Another bit I liked is the grandfather. Lovely description. My grandfather also died of emphysema, but my memories of him are very different from the writer's memories of her grandpa. As a POW in WWI he was gassed, and he would sit in a chair in the dining room -  where he could watch the comings and goings of the household - and wheeze. Occasionally he would reach with a shaky hand for his puffer and inhale with rasping breaths. It scared me. If I had to pass him, I would run. I can't imagine how he must have felt. I regret that now, and I’ve attempted to make amends by visiting Flanders and the poppy fields and by reading his letters home, trying to get an idea of the man I never knew. 

My Grandfather


Memoir like Why Don't Elephants Smoke illustrates that very often when we think we have nothing to say about our lives, we do. It’s how we say it that makes the difference, and this is where this writer succeeds. I’m hoping this is not the only bit of memoir we’re going to get from Kerri Harris.

Wednesday, 16 May 2012

How the light gets in*


In view of my previous, gloomy blog, I have to tell you there has been some light.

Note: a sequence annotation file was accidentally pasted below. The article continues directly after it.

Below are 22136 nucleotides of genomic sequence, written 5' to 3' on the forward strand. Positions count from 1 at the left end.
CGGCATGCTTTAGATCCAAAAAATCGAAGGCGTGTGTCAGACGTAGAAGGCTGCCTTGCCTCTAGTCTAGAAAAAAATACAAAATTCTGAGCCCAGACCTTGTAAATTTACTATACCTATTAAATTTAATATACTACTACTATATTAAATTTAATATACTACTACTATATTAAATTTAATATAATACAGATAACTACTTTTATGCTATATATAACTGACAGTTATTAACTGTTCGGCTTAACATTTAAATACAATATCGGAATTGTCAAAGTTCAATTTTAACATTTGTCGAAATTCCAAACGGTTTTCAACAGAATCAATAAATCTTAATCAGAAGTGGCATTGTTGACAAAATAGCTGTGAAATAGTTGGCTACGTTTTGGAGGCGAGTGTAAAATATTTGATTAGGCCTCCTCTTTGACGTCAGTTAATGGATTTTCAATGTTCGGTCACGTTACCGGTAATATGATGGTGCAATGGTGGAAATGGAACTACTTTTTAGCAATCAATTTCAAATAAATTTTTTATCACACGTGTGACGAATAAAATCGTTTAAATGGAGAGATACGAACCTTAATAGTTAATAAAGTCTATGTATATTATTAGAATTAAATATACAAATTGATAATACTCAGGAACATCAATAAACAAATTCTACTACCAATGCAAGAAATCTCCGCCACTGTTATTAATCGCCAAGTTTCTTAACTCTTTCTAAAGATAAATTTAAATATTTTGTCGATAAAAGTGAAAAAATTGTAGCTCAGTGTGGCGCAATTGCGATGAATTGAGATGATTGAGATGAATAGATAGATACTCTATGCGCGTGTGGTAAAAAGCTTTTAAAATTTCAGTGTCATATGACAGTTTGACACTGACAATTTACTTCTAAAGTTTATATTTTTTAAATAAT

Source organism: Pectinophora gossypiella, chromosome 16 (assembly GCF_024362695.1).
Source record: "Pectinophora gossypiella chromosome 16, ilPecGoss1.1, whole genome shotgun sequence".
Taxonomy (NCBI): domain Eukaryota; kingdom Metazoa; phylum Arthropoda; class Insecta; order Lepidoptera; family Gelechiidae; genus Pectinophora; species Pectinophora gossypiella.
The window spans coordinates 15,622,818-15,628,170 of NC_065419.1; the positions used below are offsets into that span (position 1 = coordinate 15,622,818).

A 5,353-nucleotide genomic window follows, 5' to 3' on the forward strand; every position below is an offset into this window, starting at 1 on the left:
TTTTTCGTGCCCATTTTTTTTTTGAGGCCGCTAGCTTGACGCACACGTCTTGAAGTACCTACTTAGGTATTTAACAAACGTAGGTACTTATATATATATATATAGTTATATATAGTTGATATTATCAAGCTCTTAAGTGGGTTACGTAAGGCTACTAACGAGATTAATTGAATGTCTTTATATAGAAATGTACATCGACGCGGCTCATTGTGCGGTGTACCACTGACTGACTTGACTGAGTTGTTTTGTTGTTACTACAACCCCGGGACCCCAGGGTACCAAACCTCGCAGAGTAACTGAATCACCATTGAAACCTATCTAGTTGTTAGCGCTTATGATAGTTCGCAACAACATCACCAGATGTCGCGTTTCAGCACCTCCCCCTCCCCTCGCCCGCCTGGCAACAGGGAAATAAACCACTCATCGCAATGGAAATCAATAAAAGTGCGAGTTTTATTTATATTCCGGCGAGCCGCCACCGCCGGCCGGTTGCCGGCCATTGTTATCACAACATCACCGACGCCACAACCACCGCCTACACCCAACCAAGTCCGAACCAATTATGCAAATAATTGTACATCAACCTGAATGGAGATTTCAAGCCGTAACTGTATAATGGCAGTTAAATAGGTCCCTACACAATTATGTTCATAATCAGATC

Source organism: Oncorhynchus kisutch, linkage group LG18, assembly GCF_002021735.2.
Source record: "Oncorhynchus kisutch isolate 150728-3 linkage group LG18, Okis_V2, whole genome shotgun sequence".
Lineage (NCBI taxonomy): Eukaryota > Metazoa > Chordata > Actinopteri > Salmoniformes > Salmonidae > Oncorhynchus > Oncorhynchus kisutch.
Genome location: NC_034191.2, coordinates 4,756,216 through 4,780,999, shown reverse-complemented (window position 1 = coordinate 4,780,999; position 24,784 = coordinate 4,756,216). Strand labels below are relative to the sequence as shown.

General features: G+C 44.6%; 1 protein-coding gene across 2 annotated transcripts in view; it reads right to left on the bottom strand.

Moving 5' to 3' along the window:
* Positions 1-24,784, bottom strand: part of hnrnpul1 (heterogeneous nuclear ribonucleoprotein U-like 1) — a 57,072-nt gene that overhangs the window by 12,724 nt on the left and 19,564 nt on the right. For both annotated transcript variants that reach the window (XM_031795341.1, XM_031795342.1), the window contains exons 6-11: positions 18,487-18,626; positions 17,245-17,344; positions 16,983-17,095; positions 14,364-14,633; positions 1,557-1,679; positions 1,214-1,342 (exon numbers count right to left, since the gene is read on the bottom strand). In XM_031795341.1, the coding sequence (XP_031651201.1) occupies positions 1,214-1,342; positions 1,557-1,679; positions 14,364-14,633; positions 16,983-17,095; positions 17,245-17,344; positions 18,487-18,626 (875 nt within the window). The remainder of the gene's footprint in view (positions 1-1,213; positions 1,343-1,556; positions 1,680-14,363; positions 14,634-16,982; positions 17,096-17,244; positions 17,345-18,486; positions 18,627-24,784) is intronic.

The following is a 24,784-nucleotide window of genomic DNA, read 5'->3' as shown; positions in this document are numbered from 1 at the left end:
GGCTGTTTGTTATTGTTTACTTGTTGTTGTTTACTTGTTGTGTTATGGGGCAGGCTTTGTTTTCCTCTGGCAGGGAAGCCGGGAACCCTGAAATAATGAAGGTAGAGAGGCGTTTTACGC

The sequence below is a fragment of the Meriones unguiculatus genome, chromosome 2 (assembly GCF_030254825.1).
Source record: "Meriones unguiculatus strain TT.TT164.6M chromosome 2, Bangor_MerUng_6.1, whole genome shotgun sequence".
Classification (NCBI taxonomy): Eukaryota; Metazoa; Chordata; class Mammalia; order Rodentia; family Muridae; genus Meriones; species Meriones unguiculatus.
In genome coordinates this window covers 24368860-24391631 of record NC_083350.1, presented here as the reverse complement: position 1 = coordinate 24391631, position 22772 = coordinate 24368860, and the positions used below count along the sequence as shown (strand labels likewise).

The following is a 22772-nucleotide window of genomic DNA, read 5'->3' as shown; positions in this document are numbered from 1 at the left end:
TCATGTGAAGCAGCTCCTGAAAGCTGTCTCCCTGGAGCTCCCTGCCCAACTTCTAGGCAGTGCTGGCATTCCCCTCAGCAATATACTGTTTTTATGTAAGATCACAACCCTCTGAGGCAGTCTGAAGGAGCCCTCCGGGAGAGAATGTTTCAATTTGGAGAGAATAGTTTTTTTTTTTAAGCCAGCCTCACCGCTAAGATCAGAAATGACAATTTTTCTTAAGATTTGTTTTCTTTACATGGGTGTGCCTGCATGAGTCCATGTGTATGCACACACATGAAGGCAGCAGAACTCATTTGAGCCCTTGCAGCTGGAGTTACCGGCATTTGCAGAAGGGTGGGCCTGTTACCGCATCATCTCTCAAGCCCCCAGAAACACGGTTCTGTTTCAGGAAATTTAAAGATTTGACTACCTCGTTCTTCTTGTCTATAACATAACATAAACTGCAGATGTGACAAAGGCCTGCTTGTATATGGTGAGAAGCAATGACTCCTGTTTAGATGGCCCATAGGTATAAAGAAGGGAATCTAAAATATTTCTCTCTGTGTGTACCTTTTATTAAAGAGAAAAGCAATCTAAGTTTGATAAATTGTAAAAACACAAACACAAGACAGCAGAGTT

It arrived in the form of short lists. I was short-listed in three competitions, namely:
  
the Memoir section of Fish Publishing's annual competition;
the International Short Story Competition of Chapter One Promotions; and
Fish Publishing’s Flash Fiction section.


I threatened, in some earlier blog, to post some of the memoir if it did well. However, with the advent of light, I have decided to enter the memoir in another comp, the Elizabeth Jolley Short Story Competition, so I can't do that just yet. And the flash fiction – which I’ve had to reduce to 250 words – is going to the Bridport Prize in England, both closing at the end of this month.  I’ve also entered a short story which I wrote earlier this year in the Bridport. Don’t hold your breath – results are only out in September – but crossing your fingers every now and again when you think of it might be good.